Muthoni Drummer Queen and Simon Wilkinson met at Convergence festival in March 2017. Fast forward a year and a month and, through our East Africa Arts programme, the pair launched Kenya’s first virtual reality music video. “I was listening to Muthoni’s music and some of the other awesome artists out of Nairobi on rotation as part of my preparation,” says Simon. “I heard so many great tracks but ‘Squad Up’ sticks out for me because I was lucky enough to experience a live performance whilst I was there. It reminds me of that time, of all the great people I met, stirs up a whole range of emotions like all good art should.”

Our East Africa Arts programme brings artists together from the UK and Kenya, Uganda, Tanzania, Rwanda, Ethiopia, Sudan and South Sudan.

 

Stephen Isaac-Wilson – May

Would it be Adele, Elton or Ed Sheeran to grace The Royal Wedding with their multi-platinum-selling vocals? Turns out it was none of them – young cellist Sheku Kanneh-Mason took centre stage in May 2018 (or rather centre arch) for the marriage of Harry and Meghan.

Meanwhile, we decamped to Manchester for a very different kind of union as we launched a new film, made in collaboration with Boiler Room, called Fleshback. The film, the third in a trilogy we’ve made with Boiler Room about DIY scenes across the UK, turned its attention to the underground queer raving scene of Manchester and Salford and its sublime soundtrack was filled with some absolute gems.

We spoke to the creative force behind the film, Fleshback’s director Stephen Isaac-Wilson, about what he was listening to in 2018. “I would say the entire Robyn album but if I had to pick a track it would probably be ‘Ever Again’ and not even for personal reasons – I just really love how all the elements on the track come together in a way that for me feels nostalgic”. You can check out Stephen’s latest film for the Barbican and Nowness that looks at the power and beauty of queer relationships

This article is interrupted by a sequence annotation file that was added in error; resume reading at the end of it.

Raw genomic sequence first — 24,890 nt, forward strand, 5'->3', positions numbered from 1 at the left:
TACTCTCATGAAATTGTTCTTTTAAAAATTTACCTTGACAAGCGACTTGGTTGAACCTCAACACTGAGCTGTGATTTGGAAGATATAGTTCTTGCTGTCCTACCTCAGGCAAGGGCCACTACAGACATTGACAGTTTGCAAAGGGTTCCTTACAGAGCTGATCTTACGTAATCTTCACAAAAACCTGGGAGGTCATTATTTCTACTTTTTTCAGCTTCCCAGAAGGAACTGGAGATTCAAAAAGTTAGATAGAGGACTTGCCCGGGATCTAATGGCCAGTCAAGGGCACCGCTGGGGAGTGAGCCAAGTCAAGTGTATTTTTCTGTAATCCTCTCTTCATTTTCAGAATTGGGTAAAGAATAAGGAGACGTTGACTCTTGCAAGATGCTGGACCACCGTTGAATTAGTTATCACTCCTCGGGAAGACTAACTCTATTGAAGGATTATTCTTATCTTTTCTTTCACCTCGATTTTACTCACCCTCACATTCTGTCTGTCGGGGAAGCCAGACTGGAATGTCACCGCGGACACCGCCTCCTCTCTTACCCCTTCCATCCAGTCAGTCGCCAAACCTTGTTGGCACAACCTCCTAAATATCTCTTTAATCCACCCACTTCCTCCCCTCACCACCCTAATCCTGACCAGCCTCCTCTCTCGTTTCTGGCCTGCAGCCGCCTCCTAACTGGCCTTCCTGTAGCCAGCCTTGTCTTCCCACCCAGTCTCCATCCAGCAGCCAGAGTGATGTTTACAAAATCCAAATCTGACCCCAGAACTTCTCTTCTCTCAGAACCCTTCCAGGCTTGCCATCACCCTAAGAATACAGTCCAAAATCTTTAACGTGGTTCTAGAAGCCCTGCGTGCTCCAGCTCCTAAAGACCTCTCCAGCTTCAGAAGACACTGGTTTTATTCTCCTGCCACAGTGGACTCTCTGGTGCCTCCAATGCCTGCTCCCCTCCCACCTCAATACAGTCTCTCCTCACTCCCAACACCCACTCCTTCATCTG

Matthew Herbert’s Brexit Big Band – June

When the UK government triggered Article 50 – and began the process of exiting the European Union – Matthew Herbert’s creative juices began to flow and he embarked on a musical odyssey around Europe with his newly-formed Brexit Big Band. His aim was to meet, perform with and record as many musicians as possible on the continent with a view to releasing an album of new work on the same day the UK officially leaves the European Union in 2019. “I wanted to create a project that embodies the idea of collaboration from start to finish,” he said. As both album and exit are a few months away from completion, we’ve gone back in time to pick out a track from one of Matthew’s previous big band albums, “Just Swing” from There’s Me and There’s You.

 

Brian Eno – July

Brian Eno’s music career requires little introduction to fans of David Bowie, Roxy Music or followers of his own audio-visual work. We had the pleasure of bringing his installation, 77 Million Paintings, to Sarajevo over the summer – an artistic endeavour featuring an ever-changing combination of light and sound for all those who visit. We asked him for his track of 2018 and he replied with “Black Willow” by Loma. “Probably my song of the year,” he said. “I so admire their courage in leaving it this open.”

 

London Symphony Orchestra – August

Our ongoing music education work in Japan resumed in August as musicians from the London Symphony Orchestras’ Discovery programme landed in Tokyo to train local workshop leaders on how to lead inclusive music sessions. “We’ve chosen the Main Title from Star Wars as our track for 2018” explained the LSO’s Pia Luck. “It is a huge part of the London Symphony Orchestra’s recording history and reminds us of the spectacular A Celebration of John Williams concert in October of this year which brought 5,000 people together to share his music.”

Sadly, Judith Ackrill, Head of LSO Discovery, passed away in October 2018: “She will be greatly missed for her calm demeanour, good humour, sound judgement and leadership by everyone at the LSO” the orchestra said. Our thoughts are with her family this Christmas.

 

Jessica Curry – September